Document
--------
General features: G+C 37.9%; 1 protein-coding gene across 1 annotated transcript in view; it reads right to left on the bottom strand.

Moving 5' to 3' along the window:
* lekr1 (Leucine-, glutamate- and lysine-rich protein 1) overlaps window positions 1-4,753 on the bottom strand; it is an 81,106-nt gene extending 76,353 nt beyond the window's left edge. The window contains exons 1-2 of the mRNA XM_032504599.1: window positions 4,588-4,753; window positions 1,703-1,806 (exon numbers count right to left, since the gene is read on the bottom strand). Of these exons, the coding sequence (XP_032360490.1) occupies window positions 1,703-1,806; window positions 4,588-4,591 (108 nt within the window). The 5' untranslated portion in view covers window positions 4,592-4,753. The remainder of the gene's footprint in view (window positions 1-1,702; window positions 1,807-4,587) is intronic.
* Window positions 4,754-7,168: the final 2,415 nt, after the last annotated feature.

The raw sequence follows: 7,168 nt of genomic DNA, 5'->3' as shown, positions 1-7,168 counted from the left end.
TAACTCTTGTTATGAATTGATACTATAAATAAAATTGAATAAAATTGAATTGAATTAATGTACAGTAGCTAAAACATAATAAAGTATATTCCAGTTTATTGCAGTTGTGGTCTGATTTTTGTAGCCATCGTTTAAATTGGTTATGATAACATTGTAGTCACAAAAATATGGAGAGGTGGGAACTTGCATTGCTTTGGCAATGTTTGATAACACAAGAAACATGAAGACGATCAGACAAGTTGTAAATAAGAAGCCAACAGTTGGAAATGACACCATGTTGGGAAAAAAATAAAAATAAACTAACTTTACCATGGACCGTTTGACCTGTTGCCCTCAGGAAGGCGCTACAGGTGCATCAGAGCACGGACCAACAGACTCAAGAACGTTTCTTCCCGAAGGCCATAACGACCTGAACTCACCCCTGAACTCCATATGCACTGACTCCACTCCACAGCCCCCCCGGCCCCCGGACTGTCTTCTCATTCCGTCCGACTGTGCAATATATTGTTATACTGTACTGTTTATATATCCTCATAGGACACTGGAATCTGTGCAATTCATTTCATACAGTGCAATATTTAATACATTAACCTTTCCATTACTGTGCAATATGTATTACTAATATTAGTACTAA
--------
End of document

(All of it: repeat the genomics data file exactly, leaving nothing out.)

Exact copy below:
General features: G+C 37.9%; 1 protein-coding gene across 1 annotated transcript in view; it reads right to left on the bottom strand.

Moving 5' to 3' along the window:
* lekr1 (Leucine-, glutamate- and lysine-rich protein 1) overlaps window positions 1-4,753 on the bottom strand; it is an 81,106-nt gene extending 76,353 nt beyond the window's left edge. The window contains exons 1-2 of the mRNA XM_032504599.1: window positions 4,588-4,753; window positions 1,703-1,806 (exon numbers count right to left, since the gene is read on the bottom strand). Of these exons, the coding sequence (XP_032360490.1) occupies window positions 1,703-1,806; window positions 4,588-4,591 (108 nt within the window). The 5' untranslated portion in view covers window positions 4,592-4,753. The remainder of the gene's footprint in view (window positions 1-1,702; window positions 1,807-4,587) is intronic.
* Window positions 4,754-7,168: the final 2,415 nt, after the last annotated feature.

The raw sequence follows: 7,168 nt of genomic DNA, 5'->3' as shown, positions 1-7,168 counted from the left end.
TAACTCTTGTTATGAATTGATACTATAAATAAAATTGAATAAAATTGAATTGAATTAATGTACAGTAGCTAAAACATAATAAAGTATATTCCAGTTTATTGCAGTTGTGGTCTGATTTTTGTAGCCATCGTTTAAATTGGTTATGATAACATTGTAGTCACAAAAATATGGAGAGGTGGGAACTTGCATTGCTTTGGCAATGTTTGATAACACAAGAAACATGAAGACGATCAGACAAGTTGTAAATAAGAAGCCAACAGTTGGAAATGACACCATGTTGGGAAAAAAATAAAAATAAACTAACTTTACCATGGACCGTTTGACCTGTTGCCCTCAGGAAGGCGCTACAGGTGCATCAGAGCACGGACCAACAGACTCAAGAACGTTTCTTCCCGAAGGCCATAACGACCTGAACTCACCCCTGAACTCCATATGCACTGACTCCACTCCACAGCCCCCCCGGCCCCCGGACTGTCTTCTCATTCCGTCCGACTGTGCAATATATTGTTATACTGTACTGTTTATATATCCTCATAGGACACTGGAATCTGTGCAATTCATTTCATACAGTGCAATATTTAATACATTAACCTTTCCATTACTGTGCAATATGTATTACTAATATTAGTACTAA